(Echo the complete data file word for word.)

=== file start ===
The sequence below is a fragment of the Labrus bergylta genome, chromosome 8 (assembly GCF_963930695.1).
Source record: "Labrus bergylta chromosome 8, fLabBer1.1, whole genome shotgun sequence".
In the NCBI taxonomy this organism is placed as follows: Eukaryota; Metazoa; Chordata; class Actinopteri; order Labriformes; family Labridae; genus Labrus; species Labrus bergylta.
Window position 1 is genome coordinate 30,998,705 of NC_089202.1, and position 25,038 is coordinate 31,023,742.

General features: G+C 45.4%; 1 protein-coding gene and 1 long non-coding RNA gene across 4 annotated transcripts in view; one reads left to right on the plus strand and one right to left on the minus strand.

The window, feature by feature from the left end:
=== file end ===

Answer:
The sequence below is a fragment of the Labrus bergylta genome, chromosome 8 (assembly GCF_963930695.1).
Source record: "Labrus bergylta chromosome 8, fLabBer1.1, whole genome shotgun sequence".
In the NCBI taxonomy this organism is placed as follows: Eukaryota; Metazoa; Chordata; class Actinopteri; order Labriformes; family Labridae; genus Labrus; species Labrus bergylta.
Window position 1 is genome coordinate 30,998,705 of NC_089202.1, and position 25,038 is coordinate 31,023,742.

General features: G+C 45.4%; 1 protein-coding gene and 1 long non-coding RNA gene across 4 annotated transcripts in view; one reads left to right on the plus strand and one right to left on the minus strand.

The window, feature by feature from the left end: